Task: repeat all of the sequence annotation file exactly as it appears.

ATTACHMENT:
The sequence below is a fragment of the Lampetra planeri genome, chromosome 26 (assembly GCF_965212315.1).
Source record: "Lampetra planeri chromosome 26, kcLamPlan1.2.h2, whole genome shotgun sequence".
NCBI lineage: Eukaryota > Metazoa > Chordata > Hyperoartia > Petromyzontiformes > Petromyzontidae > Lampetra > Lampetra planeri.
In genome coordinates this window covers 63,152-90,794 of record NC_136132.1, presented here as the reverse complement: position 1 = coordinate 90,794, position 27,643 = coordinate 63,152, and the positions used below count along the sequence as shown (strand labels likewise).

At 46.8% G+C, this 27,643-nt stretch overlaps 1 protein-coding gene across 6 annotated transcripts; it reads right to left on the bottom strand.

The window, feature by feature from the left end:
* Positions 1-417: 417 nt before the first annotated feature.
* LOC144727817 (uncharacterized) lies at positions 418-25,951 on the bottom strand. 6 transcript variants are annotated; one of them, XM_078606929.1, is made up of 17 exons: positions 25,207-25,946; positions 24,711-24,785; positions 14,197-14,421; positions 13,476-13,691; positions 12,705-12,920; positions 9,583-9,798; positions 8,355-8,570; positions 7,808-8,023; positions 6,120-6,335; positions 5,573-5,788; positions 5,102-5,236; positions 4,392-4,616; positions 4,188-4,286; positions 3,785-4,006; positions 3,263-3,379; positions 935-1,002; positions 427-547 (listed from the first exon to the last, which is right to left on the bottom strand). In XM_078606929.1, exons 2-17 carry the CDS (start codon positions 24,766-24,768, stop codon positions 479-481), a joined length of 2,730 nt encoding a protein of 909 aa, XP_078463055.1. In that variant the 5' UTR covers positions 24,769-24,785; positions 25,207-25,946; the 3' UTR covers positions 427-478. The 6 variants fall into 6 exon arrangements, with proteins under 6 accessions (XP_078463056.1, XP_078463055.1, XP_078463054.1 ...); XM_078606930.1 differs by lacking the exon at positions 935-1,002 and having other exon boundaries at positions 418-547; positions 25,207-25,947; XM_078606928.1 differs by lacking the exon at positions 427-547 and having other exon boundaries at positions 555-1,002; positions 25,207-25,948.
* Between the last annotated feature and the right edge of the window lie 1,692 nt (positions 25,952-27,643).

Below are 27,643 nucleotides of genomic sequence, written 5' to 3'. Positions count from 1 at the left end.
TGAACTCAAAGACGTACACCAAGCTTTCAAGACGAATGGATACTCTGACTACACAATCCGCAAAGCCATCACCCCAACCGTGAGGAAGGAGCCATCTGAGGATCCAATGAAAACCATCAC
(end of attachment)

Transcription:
The sequence below is a fragment of the Lampetra planeri genome, chromosome 26 (assembly GCF_965212315.1).
Source record: "Lampetra planeri chromosome 26, kcLamPlan1.2.h2, whole genome shotgun sequence".
NCBI lineage: Eukaryota > Metazoa > Chordata > Hyperoartia > Petromyzontiformes > Petromyzontidae > Lampetra > Lampetra planeri.
In genome coordinates this window covers 63,152-90,794 of record NC_136132.1, presented here as the reverse complement: position 1 = coordinate 90,794, position 27,643 = coordinate 63,152, and the positions used below count along the sequence as shown (strand labels likewise).

At 46.8% G+C, this 27,643-nt stretch overlaps 1 protein-coding gene across 6 annotated transcripts; it reads right to left on the bottom strand.

The window, feature by feature from the left end:
* Positions 1-417: 417 nt before the first annotated feature.
* LOC144727817 (uncharacterized) lies at positions 418-25,951 on the bottom strand. 6 transcript variants are annotated; one of them, XM_078606929.1, is made up of 17 exons: positions 25,207-25,946; positions 24,711-24,785; positions 14,197-14,421; positions 13,476-13,691; positions 12,705-12,920; positions 9,583-9,798; positions 8,355-8,570; positions 7,808-8,023; positions 6,120-6,335; positions 5,573-5,788; positions 5,102-5,236; positions 4,392-4,616; positions 4,188-4,286; positions 3,785-4,006; positions 3,263-3,379; positions 935-1,002; positions 427-547 (listed from the first exon to the last, which is right to left on the bottom strand). In XM_078606929.1, exons 2-17 carry the CDS (start codon positions 24,766-24,768, stop codon positions 479-481), a joined length of 2,730 nt encoding a protein of 909 aa, XP_078463055.1. In that variant the 5' UTR covers positions 24,769-24,785; positions 25,207-25,946; the 3' UTR covers positions 427-478. The 6 variants fall into 6 exon arrangements, with proteins under 6 accessions (XP_078463056.1, XP_078463055.1, XP_078463054.1 ...); XM_078606930.1 differs by lacking the exon at positions 935-1,002 and having other exon boundaries at positions 418-547; positions 25,207-25,947; XM_078606928.1 differs by lacking the exon at positions 427-547 and having other exon boundaries at positions 555-1,002; positions 25,207-25,948.
* Between the last annotated feature and the right edge of the window lie 1,692 nt (positions 25,952-27,643).

Below are 27,643 nucleotides of genomic sequence, written 5' to 3'. Positions count from 1 at the left end.
TGAACTCAAAGACGTACACCAAGCTTTCAAGACGAATGGATACTCTGACTACACAATCCGCAAAGCCATCACCCCAACCGTGAGGAAGGAGCCATCTGAGGATCCAATGAAAACCATCAC